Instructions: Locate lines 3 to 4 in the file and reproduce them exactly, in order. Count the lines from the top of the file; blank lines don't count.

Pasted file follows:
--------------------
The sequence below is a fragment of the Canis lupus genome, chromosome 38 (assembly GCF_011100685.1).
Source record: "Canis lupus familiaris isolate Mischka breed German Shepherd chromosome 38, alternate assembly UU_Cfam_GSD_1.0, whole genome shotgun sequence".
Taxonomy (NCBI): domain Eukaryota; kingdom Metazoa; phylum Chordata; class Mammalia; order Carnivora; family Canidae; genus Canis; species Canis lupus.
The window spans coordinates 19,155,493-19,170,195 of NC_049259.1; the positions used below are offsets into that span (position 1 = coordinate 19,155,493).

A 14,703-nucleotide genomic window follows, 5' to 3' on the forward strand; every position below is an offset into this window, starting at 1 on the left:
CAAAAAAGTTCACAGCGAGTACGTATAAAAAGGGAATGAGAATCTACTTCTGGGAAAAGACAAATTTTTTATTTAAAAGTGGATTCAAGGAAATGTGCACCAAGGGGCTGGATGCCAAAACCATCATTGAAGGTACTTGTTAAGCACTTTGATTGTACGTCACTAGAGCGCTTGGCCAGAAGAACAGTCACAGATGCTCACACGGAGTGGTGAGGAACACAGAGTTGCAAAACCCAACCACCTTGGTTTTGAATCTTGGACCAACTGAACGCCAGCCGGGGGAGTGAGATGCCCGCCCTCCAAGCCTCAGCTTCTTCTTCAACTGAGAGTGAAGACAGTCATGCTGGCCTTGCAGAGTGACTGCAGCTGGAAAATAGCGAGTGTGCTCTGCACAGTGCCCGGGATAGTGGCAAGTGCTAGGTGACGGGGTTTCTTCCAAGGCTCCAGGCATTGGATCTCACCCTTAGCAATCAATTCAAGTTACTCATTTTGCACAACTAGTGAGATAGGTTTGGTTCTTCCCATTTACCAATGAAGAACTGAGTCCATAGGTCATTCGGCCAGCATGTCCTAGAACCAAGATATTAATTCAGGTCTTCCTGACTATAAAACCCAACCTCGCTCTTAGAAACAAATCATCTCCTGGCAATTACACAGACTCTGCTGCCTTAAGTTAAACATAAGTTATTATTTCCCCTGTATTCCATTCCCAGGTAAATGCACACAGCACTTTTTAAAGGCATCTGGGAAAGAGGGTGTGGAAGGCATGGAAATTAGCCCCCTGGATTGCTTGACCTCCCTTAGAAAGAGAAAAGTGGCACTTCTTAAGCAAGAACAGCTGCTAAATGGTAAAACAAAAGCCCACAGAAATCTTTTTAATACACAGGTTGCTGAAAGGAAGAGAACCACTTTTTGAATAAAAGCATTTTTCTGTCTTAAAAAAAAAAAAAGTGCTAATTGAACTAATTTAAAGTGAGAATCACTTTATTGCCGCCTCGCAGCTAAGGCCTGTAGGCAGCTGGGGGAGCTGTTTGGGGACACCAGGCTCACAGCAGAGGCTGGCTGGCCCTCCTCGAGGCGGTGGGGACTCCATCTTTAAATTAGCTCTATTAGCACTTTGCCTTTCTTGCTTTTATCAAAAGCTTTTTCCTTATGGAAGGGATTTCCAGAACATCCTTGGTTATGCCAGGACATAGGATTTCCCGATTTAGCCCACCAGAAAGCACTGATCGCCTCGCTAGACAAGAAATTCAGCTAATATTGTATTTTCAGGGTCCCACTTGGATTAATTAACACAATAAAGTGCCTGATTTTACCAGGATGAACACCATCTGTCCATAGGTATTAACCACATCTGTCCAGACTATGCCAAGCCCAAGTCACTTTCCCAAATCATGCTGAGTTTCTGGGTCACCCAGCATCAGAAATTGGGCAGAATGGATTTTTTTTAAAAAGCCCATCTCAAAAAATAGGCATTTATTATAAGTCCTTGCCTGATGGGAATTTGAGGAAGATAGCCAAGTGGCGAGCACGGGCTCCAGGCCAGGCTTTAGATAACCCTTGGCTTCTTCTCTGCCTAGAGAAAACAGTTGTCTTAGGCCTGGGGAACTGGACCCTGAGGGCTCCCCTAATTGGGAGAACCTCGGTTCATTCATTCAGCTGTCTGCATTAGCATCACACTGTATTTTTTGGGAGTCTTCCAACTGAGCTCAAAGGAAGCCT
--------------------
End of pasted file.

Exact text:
Taxonomy (NCBI): domain Eukaryota; kingdom Metazoa; phylum Chordata; class Mammalia; order Carnivora; family Canidae; genus Canis; species Canis lupus.
The window spans coordinates 19,155,493-19,170,195 of NC_049259.1; the positions used below are offsets into that span (position 1 = coordinate 19,155,493).